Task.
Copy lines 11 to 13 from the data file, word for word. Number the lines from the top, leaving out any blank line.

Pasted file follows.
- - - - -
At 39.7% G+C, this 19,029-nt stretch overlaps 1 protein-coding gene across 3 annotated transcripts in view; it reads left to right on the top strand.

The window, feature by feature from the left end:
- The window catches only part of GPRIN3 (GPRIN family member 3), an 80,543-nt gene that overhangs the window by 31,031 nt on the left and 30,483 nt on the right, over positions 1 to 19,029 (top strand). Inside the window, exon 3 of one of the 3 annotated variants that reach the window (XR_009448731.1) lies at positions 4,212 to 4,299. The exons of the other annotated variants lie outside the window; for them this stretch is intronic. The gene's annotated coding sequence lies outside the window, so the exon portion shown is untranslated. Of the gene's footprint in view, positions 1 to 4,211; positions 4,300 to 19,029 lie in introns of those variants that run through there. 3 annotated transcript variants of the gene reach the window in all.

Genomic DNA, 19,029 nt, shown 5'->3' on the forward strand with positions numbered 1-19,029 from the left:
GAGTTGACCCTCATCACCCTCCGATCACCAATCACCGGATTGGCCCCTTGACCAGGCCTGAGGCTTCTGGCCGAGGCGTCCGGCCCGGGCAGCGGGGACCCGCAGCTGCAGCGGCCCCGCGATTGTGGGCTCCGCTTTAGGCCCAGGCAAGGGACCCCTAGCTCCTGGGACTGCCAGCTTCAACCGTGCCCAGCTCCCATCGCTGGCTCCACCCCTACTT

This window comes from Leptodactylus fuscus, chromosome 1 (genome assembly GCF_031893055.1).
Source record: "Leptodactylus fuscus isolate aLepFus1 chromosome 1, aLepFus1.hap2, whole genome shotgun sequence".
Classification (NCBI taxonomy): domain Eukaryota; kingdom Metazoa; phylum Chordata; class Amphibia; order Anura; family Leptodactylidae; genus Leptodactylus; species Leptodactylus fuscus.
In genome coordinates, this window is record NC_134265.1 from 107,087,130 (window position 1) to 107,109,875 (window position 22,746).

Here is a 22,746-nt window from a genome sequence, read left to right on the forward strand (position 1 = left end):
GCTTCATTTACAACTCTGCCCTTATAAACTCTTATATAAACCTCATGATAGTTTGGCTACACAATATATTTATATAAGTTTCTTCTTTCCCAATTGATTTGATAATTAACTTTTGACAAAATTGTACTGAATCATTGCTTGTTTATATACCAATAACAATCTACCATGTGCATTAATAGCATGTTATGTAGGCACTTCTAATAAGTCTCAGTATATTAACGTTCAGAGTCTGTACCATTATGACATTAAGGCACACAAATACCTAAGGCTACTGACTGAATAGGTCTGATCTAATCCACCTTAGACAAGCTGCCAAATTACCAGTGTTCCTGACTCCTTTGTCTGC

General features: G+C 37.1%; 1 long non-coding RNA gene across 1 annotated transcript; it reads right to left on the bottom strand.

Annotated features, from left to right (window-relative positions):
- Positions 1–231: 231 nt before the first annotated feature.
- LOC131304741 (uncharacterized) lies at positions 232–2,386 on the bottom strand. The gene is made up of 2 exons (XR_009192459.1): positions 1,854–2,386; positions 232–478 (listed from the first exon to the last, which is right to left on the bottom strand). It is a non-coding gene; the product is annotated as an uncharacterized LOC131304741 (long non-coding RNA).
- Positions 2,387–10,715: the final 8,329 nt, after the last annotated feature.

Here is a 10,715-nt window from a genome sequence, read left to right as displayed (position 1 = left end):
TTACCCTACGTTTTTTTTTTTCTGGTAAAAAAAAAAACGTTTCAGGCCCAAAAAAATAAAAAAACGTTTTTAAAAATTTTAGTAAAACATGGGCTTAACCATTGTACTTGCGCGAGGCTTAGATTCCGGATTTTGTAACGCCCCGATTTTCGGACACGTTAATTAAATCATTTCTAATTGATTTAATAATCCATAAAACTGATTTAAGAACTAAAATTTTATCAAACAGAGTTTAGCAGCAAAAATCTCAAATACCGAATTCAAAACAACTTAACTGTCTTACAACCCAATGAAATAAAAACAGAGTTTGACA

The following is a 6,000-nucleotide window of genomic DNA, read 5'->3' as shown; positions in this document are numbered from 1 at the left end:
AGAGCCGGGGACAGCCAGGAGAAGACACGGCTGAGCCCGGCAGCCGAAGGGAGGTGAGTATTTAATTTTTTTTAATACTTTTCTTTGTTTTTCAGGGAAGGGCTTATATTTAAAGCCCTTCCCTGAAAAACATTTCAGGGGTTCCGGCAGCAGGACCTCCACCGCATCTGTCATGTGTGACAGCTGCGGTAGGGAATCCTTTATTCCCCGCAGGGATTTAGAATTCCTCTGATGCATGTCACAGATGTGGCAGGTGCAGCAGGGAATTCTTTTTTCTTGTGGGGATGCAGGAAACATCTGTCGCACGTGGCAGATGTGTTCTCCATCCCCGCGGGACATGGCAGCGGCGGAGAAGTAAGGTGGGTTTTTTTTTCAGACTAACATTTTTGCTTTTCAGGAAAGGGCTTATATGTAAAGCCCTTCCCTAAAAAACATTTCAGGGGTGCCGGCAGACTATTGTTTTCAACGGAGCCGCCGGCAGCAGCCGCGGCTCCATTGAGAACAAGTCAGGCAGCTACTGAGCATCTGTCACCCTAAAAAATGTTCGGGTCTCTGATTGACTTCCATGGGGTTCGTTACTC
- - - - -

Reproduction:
GCTTCATTTACAACTCTGCCCTTATAAACTCTTATATAAACCTCATGATAGTTTGGCTACACAATATATTTATATAAGTTTCTTCTTTCCCAATTGATTTGATAATTAACTTTTGACAAAATTGTACTGAATCATTGCTTGTTTATATACCAATAACAATCTACCATGTGCATTAATAGCATGTTATGTAGGCACTTCTAATAAGTCTCAGTATATTAACGTTCAGAGTCTGTACCATTATGACATTAAGGCACACAAATACCTAAGGCTACTGACTGAATAGGTCTGATCTAATCCACCTTAGACAAGCTGCCAAATTACCAGTGTTCCTGACTCCTTTGTCTGC

General features: G+C 37.1%; 1 long non-coding RNA gene across 1 annotated transcript; it reads right to left on the bottom strand.

Annotated features, from left to right (window-relative positions):